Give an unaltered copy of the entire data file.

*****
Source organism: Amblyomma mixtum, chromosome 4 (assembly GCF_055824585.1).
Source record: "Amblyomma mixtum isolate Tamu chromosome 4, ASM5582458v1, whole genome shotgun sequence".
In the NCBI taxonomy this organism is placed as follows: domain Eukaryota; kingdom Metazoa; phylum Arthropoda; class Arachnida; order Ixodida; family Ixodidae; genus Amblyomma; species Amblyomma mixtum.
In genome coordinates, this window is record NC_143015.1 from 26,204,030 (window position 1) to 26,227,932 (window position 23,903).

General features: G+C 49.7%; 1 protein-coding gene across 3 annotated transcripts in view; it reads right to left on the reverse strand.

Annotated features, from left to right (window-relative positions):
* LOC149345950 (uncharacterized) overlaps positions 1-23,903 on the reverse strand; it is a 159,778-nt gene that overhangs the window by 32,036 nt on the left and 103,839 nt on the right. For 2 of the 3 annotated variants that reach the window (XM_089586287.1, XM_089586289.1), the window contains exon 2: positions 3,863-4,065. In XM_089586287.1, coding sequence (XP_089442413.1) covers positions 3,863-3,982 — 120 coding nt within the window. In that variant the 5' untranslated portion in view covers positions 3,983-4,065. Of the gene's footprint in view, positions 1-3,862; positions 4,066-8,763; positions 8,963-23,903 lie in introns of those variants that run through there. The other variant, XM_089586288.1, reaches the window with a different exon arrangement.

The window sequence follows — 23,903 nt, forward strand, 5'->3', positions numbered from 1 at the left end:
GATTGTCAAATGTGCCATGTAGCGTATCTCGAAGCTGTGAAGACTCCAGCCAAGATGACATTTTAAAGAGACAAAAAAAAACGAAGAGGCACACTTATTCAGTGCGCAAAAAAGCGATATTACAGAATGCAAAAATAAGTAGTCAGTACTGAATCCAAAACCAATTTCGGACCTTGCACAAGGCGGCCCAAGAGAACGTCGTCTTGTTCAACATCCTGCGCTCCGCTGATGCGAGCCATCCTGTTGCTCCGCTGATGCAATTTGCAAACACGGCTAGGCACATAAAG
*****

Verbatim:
Source organism: Amblyomma mixtum, chromosome 4 (assembly GCF_055824585.1).
Source record: "Amblyomma mixtum isolate Tamu chromosome 4, ASM5582458v1, whole genome shotgun sequence".
In the NCBI taxonomy this organism is placed as follows: domain Eukaryota; kingdom Metazoa; phylum Arthropoda; class Arachnida; order Ixodida; family Ixodidae; genus Amblyomma; species Amblyomma mixtum.
In genome coordinates, this window is record NC_143015.1 from 26,204,030 (window position 1) to 26,227,932 (window position 23,903).

General features: G+C 49.7%; 1 protein-coding gene across 3 annotated transcripts in view; it reads right to left on the reverse strand.

Annotated features, from left to right (window-relative positions):
* LOC149345950 (uncharacterized) overlaps positions 1-23,903 on the reverse strand; it is a 159,778-nt gene that overhangs the window by 32,036 nt on the left and 103,839 nt on the right. For 2 of the 3 annotated variants that reach the window (XM_089586287.1, XM_089586289.1), the window contains exon 2: positions 3,863-4,065. In XM_089586287.1, coding sequence (XP_089442413.1) covers positions 3,863-3,982 — 120 coding nt within the window. In that variant the 5' untranslated portion in view covers positions 3,983-4,065. Of the gene's footprint in view, positions 1-3,862; positions 4,066-8,763; positions 8,963-23,903 lie in introns of those variants that run through there. The other variant, XM_089586288.1, reaches the window with a different exon arrangement.

The window sequence follows — 23,903 nt, forward strand, 5'->3', positions numbered from 1 at the left end:
GATTGTCAAATGTGCCATGTAGCGTATCTCGAAGCTGTGAAGACTCCAGCCAAGATGACATTTTAAAGAGACAAAAAAAAACGAAGAGGCACACTTATTCAGTGCGCAAAAAAGCGATATTACAGAATGCAAAAATAAGTAGTCAGTACTGAATCCAAAACCAATTTCGGACCTTGCACAAGGCGGCCCAAGAGAACGTCGTCTTGTTCAACATCCTGCGCTCCGCTGATGCGAGCCATCCTGTTGCTCCGCTGATGCAATTTGCAAACACGGCTAGGCACATAAAG